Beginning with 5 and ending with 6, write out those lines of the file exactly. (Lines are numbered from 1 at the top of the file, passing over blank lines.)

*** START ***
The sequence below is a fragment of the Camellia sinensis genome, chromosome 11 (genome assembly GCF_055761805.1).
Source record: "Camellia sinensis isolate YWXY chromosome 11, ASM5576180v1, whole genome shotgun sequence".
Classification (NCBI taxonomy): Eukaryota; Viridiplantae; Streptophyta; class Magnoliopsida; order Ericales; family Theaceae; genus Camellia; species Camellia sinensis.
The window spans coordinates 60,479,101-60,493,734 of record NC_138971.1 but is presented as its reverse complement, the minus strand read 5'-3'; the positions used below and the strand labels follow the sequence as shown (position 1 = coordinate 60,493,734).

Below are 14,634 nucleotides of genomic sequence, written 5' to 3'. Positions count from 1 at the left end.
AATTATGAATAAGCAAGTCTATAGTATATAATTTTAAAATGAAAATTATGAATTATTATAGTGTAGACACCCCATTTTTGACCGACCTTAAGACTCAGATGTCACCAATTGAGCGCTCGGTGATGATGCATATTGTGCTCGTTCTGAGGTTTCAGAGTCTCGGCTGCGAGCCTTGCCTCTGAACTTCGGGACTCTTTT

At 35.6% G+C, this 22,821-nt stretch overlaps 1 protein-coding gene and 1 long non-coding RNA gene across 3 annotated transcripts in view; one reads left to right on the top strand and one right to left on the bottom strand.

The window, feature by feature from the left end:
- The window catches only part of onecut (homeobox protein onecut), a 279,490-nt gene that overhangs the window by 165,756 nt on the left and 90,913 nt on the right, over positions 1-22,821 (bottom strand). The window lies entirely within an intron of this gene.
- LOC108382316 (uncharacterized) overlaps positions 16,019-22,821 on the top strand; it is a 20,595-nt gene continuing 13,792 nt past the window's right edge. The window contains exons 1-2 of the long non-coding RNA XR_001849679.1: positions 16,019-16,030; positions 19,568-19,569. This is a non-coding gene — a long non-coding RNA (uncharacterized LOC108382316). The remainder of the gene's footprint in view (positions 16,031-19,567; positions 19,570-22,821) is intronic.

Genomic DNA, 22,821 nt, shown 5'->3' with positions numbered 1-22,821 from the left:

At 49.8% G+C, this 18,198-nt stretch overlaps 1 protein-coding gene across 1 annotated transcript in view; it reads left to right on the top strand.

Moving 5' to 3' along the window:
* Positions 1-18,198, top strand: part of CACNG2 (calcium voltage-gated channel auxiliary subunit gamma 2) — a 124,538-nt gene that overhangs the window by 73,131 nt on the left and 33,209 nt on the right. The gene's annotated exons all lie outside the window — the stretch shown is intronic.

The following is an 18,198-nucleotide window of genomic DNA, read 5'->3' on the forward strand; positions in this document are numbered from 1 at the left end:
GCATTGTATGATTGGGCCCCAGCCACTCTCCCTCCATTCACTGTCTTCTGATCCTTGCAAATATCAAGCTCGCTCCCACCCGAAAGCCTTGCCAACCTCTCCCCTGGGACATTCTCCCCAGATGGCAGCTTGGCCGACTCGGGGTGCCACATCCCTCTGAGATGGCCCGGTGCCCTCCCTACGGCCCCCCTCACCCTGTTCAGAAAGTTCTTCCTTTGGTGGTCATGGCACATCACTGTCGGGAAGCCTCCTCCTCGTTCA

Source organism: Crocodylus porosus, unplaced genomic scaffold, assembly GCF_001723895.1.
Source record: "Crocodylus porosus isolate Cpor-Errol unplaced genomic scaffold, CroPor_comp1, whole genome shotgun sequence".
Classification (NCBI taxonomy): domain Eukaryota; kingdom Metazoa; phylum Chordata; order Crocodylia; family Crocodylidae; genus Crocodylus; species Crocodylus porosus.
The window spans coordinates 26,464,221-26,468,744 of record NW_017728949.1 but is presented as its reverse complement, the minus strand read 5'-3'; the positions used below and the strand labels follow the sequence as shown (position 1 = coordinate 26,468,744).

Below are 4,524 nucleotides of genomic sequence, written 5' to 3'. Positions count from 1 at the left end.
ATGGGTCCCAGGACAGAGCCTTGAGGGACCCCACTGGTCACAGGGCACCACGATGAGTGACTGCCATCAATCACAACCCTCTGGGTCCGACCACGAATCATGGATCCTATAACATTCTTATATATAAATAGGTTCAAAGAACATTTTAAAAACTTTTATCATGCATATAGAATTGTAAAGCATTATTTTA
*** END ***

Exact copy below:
Below are 14,634 nucleotides of genomic sequence, written 5' to 3'. Positions count from 1 at the left end.
AATTATGAATAAGCAAGTCTATAGTATATAATTTTAAAATGAAAATTATGAATTATTATAGTGTAGACACCCCATTTTTGACCGACCTTAAGACTCAGATGTCACCAATTGAGCGCTCGGTGATGATGCATATTGTGCTCGTTCTGAGGTTTCAGAGTCTCGGCTGCGAGCCTTGCCTCTGAACTTCGGGACTCTTTT